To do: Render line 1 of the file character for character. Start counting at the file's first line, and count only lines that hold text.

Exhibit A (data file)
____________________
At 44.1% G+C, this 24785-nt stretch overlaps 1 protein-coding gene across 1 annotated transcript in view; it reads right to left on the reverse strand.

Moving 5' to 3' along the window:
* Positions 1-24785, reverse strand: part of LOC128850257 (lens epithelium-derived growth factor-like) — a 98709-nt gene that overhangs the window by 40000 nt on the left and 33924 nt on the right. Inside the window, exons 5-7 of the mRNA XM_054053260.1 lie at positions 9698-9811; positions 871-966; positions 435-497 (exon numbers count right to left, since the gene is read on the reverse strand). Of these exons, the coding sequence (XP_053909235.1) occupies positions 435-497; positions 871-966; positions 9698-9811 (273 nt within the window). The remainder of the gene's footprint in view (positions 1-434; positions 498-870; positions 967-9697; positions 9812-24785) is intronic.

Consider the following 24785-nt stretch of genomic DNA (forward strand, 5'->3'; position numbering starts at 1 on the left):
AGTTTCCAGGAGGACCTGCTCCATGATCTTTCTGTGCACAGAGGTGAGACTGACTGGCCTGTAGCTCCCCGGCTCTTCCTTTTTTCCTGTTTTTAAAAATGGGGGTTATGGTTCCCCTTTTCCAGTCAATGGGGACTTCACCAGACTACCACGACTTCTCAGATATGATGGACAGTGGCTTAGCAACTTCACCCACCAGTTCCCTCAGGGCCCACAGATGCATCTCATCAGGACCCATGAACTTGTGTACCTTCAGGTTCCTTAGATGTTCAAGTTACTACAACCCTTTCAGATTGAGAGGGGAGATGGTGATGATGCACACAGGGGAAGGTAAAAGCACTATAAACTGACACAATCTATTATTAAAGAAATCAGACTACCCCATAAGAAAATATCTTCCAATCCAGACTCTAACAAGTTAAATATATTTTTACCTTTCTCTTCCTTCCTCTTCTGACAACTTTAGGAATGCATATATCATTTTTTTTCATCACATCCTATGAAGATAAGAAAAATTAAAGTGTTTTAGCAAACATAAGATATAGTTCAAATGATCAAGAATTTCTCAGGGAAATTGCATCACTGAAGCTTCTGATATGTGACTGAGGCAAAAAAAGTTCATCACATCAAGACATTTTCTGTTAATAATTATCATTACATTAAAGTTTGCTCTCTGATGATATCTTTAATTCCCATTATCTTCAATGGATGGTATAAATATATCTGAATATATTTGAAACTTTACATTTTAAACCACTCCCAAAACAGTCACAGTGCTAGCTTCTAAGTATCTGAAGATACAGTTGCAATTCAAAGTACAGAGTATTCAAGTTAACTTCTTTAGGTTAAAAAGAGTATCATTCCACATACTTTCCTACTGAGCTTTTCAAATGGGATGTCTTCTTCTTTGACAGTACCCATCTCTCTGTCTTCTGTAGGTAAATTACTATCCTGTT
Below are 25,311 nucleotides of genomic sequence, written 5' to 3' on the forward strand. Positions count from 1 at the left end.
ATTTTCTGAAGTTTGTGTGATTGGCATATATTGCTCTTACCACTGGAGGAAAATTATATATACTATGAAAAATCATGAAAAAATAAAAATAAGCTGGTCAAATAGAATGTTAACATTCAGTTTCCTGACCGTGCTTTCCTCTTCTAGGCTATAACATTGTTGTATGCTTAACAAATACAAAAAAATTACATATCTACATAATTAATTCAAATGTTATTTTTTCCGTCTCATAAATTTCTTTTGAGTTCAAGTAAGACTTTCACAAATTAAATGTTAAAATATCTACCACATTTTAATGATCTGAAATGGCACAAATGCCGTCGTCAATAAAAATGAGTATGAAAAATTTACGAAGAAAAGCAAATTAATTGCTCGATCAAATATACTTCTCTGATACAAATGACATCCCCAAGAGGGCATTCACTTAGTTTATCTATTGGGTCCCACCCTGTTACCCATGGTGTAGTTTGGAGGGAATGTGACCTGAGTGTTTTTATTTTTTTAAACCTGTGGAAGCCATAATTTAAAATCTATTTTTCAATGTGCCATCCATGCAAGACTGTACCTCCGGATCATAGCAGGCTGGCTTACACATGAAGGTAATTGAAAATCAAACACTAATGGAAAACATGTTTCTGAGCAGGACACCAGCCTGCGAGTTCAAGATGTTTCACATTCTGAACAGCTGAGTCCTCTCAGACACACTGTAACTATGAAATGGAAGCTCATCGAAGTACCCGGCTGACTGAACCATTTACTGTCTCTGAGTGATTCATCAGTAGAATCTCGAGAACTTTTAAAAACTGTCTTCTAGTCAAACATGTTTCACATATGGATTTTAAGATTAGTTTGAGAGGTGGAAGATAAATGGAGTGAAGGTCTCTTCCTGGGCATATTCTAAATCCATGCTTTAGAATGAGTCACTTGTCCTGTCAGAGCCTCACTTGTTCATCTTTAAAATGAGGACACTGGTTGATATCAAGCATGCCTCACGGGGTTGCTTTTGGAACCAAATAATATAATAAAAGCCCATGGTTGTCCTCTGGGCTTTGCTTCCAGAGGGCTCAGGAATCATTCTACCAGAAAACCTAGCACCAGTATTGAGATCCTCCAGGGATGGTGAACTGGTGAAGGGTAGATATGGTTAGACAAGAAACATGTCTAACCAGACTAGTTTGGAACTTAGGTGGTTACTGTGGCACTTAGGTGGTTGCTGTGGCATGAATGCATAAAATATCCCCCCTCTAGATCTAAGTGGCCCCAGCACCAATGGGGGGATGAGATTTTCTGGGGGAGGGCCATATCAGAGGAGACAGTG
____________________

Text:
At 44.1% G+C, this 24785-nt stretch overlaps 1 protein-coding gene across 1 annotated transcript in view; it reads right to left on the reverse strand.